The Callindra Chronicles Book 3: A Fall of Stars – Chapter 14

Durrak followed Lorin down a path that led to a sheer cliff that overlooked Starvale.  The city stretched out below them, much of it burned or smashed to rubble, but a surprising amount of it was intact.  The spheres floated serenely in the air, unmoved by the strong breeze blowing from the sea.

“There is a path down here.”  Lorin said, pointing.

“You do be pointing out a stair carved in stone to a Dwarf?”  Durrak said with a chuckle, “I am seeing it, despite the disrepair it do look safe enough.  Do this not be a bit exposed?”

“If there were defenders interested in killing us they would have little trouble.”  Lorin agreed, “However the Abyss doesn’t seem to have taken much notice of this stair and has made no attempt to defend the city from this angle.  I suspect if there were more of us using it with more frequency that would change.”

They made their way down the precariously narrow path carved into the cliff face, one with an Elf’s lightness of foot and the other with the surefootedness of a Dwarf treading stone.  As Lorin had predicted, the only danger came from the possibility of a misstep and not from an attack.

“We aren’t close to my lodging, however there are many ways to approach unnoticed by the Abyss.”  Lorin slid from shadow to shadow with a dancer’s grace.

Durrak didn’t have any trouble following him, but was noticeably less stealthy.  The things that noticed gave no warning before pouring out of the side streets and leaping from buildings.

If he hadn’t spent the last few years learning to respond instantly to attacks from unseen angles they likely would have overrun him.  If he hadn’t clad himself in Bonecrusher’s Brace so that the spikes and overlapping steel plates covered his body many of the misshapen creatures would likely still have landed debilitating blows.  Instead he roared a battle cry and hurled himself into combat.

His forward rush smashed three of the monsters into the wall of a building, killing two and sending the third stumbling away only to meet the hooked bill of his gisarme coming back the other direction.  As neatly as a child picking flowers, Durrak sliced the thing’s head off in a shower of greenish ichor.  Spinning in place, he cut cleanly through two more and halfway into the thigh of another.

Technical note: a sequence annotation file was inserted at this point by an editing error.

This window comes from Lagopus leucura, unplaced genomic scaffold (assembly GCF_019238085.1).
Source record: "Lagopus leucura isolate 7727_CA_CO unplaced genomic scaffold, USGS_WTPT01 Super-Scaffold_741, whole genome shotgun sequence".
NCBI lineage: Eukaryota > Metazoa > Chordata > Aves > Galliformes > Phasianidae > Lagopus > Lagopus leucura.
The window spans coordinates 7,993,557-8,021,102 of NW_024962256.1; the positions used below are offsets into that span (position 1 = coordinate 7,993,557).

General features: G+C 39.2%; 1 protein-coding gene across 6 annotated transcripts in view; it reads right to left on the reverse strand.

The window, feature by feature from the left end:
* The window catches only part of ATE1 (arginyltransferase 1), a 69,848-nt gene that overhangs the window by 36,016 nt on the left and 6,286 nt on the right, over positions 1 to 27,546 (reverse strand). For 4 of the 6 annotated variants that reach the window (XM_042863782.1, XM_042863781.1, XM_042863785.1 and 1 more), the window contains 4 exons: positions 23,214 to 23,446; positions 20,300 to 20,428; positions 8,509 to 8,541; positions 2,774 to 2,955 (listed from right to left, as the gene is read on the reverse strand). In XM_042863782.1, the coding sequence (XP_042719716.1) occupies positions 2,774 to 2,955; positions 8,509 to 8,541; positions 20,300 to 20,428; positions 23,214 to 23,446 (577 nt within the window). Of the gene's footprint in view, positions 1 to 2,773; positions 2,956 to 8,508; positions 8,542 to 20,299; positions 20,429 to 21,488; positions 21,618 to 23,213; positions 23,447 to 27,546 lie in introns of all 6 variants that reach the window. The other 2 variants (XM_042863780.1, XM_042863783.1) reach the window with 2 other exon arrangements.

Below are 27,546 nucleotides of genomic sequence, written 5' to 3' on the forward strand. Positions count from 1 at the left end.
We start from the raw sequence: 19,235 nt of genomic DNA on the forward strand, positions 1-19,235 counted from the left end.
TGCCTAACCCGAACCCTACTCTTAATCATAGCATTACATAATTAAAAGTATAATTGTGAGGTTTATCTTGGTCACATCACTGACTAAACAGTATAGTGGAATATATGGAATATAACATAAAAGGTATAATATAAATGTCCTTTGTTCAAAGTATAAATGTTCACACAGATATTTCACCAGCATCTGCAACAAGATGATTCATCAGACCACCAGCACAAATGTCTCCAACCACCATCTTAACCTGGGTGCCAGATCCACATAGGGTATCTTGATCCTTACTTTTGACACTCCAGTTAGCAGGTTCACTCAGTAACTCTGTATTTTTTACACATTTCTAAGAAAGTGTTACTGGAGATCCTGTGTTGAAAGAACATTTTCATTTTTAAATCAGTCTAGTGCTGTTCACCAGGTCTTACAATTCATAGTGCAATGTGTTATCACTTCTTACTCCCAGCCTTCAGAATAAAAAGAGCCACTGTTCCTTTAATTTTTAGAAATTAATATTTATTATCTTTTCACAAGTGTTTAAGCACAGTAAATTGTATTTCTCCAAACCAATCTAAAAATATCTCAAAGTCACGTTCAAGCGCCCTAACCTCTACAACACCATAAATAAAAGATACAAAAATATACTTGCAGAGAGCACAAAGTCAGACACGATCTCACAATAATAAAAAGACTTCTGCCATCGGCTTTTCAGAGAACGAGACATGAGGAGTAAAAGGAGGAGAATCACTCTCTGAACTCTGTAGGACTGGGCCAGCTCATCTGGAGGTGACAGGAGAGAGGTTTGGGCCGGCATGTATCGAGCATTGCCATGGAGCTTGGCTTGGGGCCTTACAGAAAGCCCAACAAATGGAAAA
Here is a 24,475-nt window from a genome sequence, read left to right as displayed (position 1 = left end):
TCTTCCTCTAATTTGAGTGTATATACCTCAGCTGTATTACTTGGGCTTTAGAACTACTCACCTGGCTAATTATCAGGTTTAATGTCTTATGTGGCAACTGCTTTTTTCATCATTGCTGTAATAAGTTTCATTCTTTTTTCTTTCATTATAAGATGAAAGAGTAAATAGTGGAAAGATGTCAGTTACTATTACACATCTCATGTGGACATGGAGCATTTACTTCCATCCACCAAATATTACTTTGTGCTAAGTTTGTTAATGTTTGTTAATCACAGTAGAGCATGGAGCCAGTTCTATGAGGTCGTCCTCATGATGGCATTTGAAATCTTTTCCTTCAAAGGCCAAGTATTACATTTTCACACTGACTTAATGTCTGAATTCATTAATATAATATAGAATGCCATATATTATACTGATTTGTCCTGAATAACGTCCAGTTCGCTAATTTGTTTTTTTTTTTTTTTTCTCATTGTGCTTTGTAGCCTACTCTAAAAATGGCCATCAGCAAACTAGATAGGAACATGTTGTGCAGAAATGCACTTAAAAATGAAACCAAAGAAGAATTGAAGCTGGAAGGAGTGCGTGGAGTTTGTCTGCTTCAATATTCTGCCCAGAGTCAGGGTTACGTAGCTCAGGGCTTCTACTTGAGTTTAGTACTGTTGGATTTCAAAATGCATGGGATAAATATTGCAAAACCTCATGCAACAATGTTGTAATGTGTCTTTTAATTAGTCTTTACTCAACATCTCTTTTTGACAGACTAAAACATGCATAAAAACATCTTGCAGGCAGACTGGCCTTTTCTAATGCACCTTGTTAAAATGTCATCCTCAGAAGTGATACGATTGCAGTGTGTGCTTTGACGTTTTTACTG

When the last one pulled back with surprising strength he nearly lost his grip on his weapon.  An arrow fletched with brown feathers sprouted in the thing’s left eye and it fell to the cobblestones with limp finality.  Durrak allowed the momentum of the falling monster to give him an extra boost of speed and he wrenched his gisarme free with a twist of his body as he passed to crash into another group, sending some sprawling and others to meet with the nearby stone buildings with bone shattering force.

The fight was over as suddenly as it had begun, only the bodies of the strange humanoid spawn littered the street.  Lorin was carefully attempting to recover his arrows from them, cursing under his breath at a broken shaft or loose fletching.

“We do need to be moving.”  Durrak said, looking around at the empty streets.  “A fight of this do be attracting attention.”

“They don’t coordinate very well.”  Lorin said, “Once we kill them all in that size of an area it takes them at least a day to show up again and sometimes longer.”

Durrak kept up his vigil regardless but didn’t see anything moving.  It was eerily silent, especially after the shouts and clash of combat.  There wasn’t a single living thing in the city other than themselves, even the grass that might have grown in the cracks between cobblestones was dead and withered.

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The Callindra Chronicles Book 3: A Fall of Stars – Chapter 13

“You thought you’d help him?”  She asked, quirking an eyebrow.  “Why would you do that?”

“Hey, just cause I ain’t growed yet don’t mean I don’t see what’s going on.  Somma them are doin a lot better than others.  There ain’t no reason to beat up an old man neither.”

“They’re right to be suspicious, but they have no right to attack and imprison someone without giving them the chance to prove their innocence.”  Callindra said.  “We will rest until the sun begins to set and arrive at the gates just before they close for the night.  They do close the gates at night, don’t they?”

Reed nodded, “Yeah, but they close ‘em about an hour before dark.  Really the main gate ain’t open at all during the day either, but there’s a smaller one to one side they leave open during the day.  Don’t get there too late, they burn anything what comes close after dark.”

“You’re going back now?”  Although she was asking the question she knew the answer.

“Yeah.  They won’t notice me gone for a couple hours but if I come with you they’ll know it was me told you.”  Despite the short time and their conversation the bread and water were gone.  “I’ll try and be around if you need me.”